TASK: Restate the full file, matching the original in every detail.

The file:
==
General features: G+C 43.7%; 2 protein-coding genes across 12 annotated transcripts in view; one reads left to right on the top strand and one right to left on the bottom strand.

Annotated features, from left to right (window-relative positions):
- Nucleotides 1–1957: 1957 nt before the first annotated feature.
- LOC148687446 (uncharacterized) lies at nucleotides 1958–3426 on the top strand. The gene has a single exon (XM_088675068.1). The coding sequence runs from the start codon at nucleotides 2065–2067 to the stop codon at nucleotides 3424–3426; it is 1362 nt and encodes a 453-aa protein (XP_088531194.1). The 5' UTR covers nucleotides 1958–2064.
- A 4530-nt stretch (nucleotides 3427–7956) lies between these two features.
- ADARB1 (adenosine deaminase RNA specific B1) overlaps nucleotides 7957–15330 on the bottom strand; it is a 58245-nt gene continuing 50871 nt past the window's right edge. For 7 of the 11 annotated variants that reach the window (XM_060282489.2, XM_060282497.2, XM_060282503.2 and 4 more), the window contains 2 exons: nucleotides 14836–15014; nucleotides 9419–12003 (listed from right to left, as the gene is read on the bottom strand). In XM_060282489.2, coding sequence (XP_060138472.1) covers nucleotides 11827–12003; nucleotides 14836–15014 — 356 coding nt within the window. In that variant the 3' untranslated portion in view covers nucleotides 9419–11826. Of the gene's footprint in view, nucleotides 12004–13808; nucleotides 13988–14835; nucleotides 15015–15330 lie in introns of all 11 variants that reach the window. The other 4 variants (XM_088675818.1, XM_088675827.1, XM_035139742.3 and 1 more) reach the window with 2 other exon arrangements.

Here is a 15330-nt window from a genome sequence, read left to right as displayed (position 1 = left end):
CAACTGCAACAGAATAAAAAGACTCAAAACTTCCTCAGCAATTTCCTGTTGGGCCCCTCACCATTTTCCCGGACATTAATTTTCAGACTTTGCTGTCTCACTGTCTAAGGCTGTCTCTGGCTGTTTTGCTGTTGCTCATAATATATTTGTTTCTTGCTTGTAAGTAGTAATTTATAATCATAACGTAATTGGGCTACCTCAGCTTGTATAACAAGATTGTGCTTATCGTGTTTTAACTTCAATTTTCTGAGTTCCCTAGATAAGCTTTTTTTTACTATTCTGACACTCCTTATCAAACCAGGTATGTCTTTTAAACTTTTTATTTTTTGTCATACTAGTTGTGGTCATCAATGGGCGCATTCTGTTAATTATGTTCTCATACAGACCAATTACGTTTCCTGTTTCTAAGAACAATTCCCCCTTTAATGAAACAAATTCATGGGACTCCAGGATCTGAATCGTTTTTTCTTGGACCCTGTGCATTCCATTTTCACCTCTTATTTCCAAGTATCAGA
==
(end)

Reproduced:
General features: G+C 43.7%; 2 protein-coding genes across 12 annotated transcripts in view; one reads left to right on the top strand and one right to left on the bottom strand.

Annotated features, from left to right (window-relative positions):
- Nucleotides 1–1957: 1957 nt before the first annotated feature.
- LOC148687446 (uncharacterized) lies at nucleotides 1958–3426 on the top strand. The gene has a single exon (XM_088675068.1). The coding sequence runs from the start codon at nucleotides 2065–2067 to the stop codon at nucleotides 3424–3426; it is 1362 nt and encodes a 453-aa protein (XP_088531194.1). The 5' UTR covers nucleotides 1958–2064.
- A 4530-nt stretch (nucleotides 3427–7956) lies between these two features.
- ADARB1 (adenosine deaminase RNA specific B1) overlaps nucleotides 7957–15330 on the bottom strand; it is a 58245-nt gene continuing 50871 nt past the window's right edge. For 7 of the 11 annotated variants that reach the window (XM_060282489.2, XM_060282497.2, XM_060282503.2 and 4 more), the window contains 2 exons: nucleotides 14836–15014; nucleotides 9419–12003 (listed from right to left, as the gene is read on the bottom strand). In XM_060282489.2, coding sequence (XP_060138472.1) covers nucleotides 11827–12003; nucleotides 14836–15014 — 356 coding nt within the window. In that variant the 3' untranslated portion in view covers nucleotides 9419–11826. Of the gene's footprint in view, nucleotides 12004–13808; nucleotides 13988–14835; nucleotides 15015–15330 lie in introns of all 11 variants that reach the window. The other 4 variants (XM_088675818.1, XM_088675827.1, XM_035139742.3 and 1 more) reach the window with 2 other exon arrangements.

Here is a 15330-nt window from a genome sequence, read left to right as displayed (position 1 = left end):
CAACTGCAACAGAATAAAAAGACTCAAAACTTCCTCAGCAATTTCCTGTTGGGCCCCTCACCATTTTCCCGGACATTAATTTTCAGACTTTGCTGTCTCACTGTCTAAGGCTGTCTCTGGCTGTTTTGCTGTTGCTCATAATATATTTGTTTCTTGCTTGTAAGTAGTAATTTATAATCATAACGTAATTGGGCTACCTCAGCTTGTATAACAAGATTGTGCTTATCGTGTTTTAACTTCAATTTTCTGAGTTCCCTAGATAAGCTTTTTTTTACTATTCTGACACTCCTTATCAAACCAGGTATGTCTTTTAAACTTTTTATTTTTTGTCATACTAGTTGTGGTCATCAATGGGCGCATTCTGTTAATTATGTTCTCATACAGACCAATTACGTTTCCTGTTTCTAAGAACAATTCCCCCTTTAATGAAACAAATTCATGGGACTCCAGGATCTGAATCGTTTTTTCTTGGACCCTGTGCATTCCATTTTCACCTCTTATTTCCAAGTATCAGA